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University of York
We have discovered a combination of biomarkers in blood that provide the basis for a scoring system that stratifies cancer patient groups receiving broad spectrum tyrosine kinase inhibitors into responders, non-responders and early toxicity
For certain cancers, the first and/or second line of treatment includes broad-spectrum tyrosine kinase inhibitors (TKIs) such as Sunitinib, Pazopanib and others. Some patients are unresponsive to these inhibitors and others experience toxic effects that are so severe that treatment with the drug has to be stopped. Prediction of TKI-refractory disease or toxicity would expedite transfer of patients to other avenues of treatment that might offer better prospects, along with avoiding the continued use of expensive medication in futile circumstances.
A pilot study at the University of York has produced data indicating that the application of a scoring system derived from the measured levels of expression of a particular combination of circulating biomarkers can be used to predict responses of individuals receiving a broad spectrum TKI for the treatment of at least one type of cancer. Based on the same biomarkers, alternative scores have been developed to segregate individuals likely to experience early toxicity.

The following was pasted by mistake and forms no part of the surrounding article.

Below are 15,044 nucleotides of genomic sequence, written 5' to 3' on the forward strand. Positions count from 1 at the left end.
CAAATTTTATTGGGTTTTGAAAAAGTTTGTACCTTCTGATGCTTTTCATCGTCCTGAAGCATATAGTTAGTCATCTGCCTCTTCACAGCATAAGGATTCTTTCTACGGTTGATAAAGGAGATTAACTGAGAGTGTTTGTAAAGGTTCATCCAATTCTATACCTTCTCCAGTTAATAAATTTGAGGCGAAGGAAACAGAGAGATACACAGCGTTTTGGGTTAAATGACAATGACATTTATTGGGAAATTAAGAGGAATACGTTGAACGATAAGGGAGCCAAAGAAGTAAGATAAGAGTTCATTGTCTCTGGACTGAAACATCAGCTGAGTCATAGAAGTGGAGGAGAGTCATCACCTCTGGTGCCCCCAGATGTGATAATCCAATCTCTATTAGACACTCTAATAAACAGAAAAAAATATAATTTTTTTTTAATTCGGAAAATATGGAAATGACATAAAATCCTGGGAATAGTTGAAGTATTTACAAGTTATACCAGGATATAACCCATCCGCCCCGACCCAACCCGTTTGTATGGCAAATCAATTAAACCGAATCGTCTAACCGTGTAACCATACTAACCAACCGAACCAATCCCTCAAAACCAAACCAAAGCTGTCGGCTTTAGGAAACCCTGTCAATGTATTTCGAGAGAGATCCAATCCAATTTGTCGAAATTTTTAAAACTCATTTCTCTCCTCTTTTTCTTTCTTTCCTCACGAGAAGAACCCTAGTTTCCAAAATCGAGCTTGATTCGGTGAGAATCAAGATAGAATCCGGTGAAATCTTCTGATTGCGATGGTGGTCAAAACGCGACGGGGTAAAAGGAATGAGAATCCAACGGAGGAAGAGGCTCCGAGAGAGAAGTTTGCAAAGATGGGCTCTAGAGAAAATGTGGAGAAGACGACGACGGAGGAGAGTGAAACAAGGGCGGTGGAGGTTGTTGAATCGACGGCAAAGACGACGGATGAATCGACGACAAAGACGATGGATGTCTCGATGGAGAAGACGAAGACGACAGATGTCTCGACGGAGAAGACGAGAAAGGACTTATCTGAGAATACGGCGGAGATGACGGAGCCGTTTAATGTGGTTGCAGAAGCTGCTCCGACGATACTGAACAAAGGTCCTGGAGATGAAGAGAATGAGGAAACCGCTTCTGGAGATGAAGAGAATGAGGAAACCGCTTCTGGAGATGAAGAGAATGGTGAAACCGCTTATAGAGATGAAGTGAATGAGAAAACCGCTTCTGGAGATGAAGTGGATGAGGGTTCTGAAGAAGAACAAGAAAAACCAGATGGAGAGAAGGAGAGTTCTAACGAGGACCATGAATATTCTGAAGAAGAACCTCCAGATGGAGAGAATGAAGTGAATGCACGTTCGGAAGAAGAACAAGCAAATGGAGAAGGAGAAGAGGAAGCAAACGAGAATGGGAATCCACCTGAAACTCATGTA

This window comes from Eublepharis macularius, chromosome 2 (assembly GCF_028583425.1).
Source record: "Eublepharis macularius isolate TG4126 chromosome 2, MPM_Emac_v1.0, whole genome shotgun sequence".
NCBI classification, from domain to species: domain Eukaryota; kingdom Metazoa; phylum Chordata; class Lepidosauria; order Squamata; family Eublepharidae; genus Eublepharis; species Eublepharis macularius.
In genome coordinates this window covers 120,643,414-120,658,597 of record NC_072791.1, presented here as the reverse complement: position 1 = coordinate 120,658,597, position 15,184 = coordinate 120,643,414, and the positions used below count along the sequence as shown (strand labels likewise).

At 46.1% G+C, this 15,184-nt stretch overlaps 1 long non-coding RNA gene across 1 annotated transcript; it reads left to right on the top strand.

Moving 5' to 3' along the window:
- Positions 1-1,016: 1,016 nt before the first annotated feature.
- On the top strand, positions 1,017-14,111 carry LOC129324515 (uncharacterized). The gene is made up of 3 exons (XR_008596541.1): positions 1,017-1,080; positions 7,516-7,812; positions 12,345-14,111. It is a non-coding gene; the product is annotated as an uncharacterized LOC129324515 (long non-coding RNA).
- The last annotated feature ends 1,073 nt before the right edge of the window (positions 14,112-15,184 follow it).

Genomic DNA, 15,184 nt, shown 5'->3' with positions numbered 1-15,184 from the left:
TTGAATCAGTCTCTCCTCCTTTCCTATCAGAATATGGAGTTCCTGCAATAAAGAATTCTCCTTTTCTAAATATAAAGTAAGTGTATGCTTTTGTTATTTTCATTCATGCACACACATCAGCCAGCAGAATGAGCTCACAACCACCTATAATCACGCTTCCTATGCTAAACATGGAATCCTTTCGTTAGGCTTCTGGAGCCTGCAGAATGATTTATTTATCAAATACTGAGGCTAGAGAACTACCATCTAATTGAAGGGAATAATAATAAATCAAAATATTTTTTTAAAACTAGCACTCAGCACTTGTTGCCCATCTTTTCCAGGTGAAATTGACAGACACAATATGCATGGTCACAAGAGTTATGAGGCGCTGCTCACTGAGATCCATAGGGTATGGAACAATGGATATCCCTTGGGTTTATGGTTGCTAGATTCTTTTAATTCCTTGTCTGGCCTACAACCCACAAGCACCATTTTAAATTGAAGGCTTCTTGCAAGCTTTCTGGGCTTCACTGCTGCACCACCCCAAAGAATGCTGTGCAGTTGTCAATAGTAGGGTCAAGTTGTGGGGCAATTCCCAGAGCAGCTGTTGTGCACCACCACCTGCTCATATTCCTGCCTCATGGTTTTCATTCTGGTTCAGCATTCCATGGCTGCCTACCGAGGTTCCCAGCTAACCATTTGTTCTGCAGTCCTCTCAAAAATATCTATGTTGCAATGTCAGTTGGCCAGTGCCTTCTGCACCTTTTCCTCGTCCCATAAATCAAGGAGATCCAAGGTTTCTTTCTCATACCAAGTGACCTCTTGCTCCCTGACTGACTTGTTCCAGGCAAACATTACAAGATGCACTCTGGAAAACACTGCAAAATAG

Stratification of groups receiving targeted cancer therapeutics in a manner that segregates probable responders from non-responders and from those likely to experience toxicity is of significant value in a conventional clinical setting and in designing clinical trials.
Type of Business Relationship Sought
Enquiries are invited from companies wishing to engage in collaborative projects to further develop and refine the test and to examine applicability to a range of cancer types for which TKIs might be used. Straightforward licence deal propositions will also be considered.
Last Updated Sep 2014